April 15, 2015: Provenance is a concept usually associated with art, not theater. Who, after all, owns a plot — or the history on which it is based? Still, the problem rears up in several ways in "Finding Neverland," the new musical starring Matthew Morrison as J.M. Barrie, the author of "Peter Pan." This is not the first Broadway show to posit a backstory for a beloved work of fantasy. (Hello, "Wicked.") It is not even the first to posit a backstory for "Peter Pan," just a few years ago we had "Peter and the Starcatcher." But that play was itself a fantasy, set within the Pan universe before the arrival of the fictional Darlings. "Finding Neverland" purports to be historical: the true tale of how Barrie, inspired by his dealings with the family of Sylvia Llewelyn Davies, created the boy who wouldn’t grow up. It also purports to be a singing-dancing family entertainment. It winds up being neither. I’m not sure which problem — historical or musical — is worse; the two are intertwined. Part of what makes the show so frustrating as entertainment is its utter falseness, only some of it grandfathered in. ("Finding Neverland" is based on the 2004 film of the same name, starring Johnny Depp and Kate Winslet, which in turn was based on "The Man Who Was Peter Pan," a 1998 play by Allan Knee.)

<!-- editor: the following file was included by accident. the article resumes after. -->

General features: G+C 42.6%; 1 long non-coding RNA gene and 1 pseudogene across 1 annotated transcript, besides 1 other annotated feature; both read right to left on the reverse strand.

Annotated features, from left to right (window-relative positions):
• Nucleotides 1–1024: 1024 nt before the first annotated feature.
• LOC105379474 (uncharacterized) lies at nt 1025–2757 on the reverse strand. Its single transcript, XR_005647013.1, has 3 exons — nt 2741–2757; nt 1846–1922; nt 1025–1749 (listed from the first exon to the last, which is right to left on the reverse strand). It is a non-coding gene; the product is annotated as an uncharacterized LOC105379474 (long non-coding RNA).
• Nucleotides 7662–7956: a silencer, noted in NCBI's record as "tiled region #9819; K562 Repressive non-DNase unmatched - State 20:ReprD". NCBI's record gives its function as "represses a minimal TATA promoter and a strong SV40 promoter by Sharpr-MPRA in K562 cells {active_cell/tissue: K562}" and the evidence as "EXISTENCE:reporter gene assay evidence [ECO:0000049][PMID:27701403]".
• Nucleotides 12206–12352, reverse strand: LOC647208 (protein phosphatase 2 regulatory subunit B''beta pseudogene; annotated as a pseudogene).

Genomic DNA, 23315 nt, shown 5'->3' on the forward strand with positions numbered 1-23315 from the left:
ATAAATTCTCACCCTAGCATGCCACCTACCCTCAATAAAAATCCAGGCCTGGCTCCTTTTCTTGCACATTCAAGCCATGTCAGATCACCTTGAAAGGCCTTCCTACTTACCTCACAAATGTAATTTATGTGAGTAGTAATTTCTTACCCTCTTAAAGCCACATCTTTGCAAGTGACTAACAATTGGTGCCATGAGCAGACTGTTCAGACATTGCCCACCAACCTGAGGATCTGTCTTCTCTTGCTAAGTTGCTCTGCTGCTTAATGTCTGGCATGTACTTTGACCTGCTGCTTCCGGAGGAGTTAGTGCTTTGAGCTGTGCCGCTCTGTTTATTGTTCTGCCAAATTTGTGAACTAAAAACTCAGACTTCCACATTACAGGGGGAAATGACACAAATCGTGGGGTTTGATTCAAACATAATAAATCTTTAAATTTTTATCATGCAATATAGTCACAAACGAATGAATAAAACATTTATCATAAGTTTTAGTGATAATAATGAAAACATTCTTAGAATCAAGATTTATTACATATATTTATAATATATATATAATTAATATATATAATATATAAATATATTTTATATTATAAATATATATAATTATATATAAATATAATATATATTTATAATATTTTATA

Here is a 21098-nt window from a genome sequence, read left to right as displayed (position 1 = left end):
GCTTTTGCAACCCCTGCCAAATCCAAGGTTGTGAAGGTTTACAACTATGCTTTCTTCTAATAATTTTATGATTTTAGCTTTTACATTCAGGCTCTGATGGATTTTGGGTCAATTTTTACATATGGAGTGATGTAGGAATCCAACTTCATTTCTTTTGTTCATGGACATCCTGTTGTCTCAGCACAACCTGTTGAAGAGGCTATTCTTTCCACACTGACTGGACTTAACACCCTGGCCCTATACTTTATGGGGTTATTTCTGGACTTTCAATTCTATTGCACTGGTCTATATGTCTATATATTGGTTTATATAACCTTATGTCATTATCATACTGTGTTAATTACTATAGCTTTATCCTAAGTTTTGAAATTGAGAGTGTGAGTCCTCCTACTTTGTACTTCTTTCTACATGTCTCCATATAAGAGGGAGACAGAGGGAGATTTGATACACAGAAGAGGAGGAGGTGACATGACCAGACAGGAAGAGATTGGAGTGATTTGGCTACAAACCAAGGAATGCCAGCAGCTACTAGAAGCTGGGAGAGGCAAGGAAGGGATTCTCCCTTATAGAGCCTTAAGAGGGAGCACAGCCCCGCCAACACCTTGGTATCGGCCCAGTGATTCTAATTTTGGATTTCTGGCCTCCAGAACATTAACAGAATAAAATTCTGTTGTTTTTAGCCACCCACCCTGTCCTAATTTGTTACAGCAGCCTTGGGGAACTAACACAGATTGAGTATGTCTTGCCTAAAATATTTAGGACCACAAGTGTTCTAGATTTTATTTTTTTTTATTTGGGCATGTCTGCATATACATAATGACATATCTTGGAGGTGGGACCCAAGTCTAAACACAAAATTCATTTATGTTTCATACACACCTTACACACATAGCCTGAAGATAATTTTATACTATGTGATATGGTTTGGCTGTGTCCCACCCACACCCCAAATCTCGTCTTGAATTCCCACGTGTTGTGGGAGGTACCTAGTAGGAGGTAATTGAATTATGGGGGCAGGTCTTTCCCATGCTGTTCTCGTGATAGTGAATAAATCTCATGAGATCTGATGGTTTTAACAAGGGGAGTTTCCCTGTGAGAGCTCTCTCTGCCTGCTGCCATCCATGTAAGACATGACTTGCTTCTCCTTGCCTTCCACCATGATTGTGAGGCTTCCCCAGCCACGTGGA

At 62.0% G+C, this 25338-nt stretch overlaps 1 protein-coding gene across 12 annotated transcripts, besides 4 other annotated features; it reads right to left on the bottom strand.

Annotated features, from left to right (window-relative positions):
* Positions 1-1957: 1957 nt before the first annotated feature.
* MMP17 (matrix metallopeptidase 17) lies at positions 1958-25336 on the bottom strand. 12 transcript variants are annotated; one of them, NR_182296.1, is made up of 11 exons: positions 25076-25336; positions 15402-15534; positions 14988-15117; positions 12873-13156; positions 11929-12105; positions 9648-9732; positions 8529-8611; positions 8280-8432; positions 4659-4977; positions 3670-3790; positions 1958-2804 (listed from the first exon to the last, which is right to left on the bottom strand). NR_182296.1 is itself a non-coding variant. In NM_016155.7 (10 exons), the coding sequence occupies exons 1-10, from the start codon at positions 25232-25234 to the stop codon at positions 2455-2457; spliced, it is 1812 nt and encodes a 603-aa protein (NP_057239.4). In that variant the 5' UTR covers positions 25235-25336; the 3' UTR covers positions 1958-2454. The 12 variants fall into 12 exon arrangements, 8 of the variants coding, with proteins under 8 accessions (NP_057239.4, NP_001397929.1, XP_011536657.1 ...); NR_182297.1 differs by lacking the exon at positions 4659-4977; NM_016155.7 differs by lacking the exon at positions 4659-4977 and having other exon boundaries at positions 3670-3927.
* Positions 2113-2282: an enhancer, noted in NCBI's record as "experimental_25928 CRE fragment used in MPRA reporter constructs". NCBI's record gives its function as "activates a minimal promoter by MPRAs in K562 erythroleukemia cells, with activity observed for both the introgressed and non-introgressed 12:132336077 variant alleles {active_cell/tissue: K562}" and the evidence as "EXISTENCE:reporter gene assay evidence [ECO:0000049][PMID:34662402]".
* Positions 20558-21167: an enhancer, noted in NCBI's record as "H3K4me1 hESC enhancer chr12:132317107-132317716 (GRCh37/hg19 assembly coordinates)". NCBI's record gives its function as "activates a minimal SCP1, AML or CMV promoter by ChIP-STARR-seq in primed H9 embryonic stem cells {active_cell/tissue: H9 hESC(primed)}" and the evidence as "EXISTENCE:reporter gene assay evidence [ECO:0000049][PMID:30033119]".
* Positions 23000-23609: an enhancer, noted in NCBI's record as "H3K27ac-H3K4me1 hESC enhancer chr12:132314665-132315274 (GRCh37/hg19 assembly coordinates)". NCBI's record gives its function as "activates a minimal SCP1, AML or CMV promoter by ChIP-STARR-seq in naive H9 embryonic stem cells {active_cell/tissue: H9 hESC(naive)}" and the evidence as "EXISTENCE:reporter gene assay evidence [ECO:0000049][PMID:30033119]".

• NBC NEW YORK REVIEW OF Finding Neverland

    Matthew Morrison, Talented Tykes Help "Finding Neverland" Get Off the Ground

    Robert Kahn

    April 15, 2015: I’m sorry “Finding Neverland" has finally opened—you can catch it now at the Lunt-Fontanne—because the behind-the-scenes tinkering has made for such riveting headlines: Harvey replaces creative team! Harvey axes leading man! Harvey fires publicist! Harvey, being Miramax chief Harvey Weinstein, may be a fledgling lead producer, but he is not messing around here: the man’s helped pump millions into “Neverland,” introducing it in England, redoing it in Boston and finally landing it on Broadway … after a side foray to last year’s Tonys, where it was promoted by Jennifer Hudson. The end result is both rousing and erratic, with bits of thrilling stage magic that are signature Diane Paulus (she also directed “Pippin” and “Hair”), and dialogue that sometimes feels as if it’s been focus group-sanitized to within an inch of its life. Billed as the backstory to “Peter Pan,” the musical is based on the 2004 film, with Johnny Depp.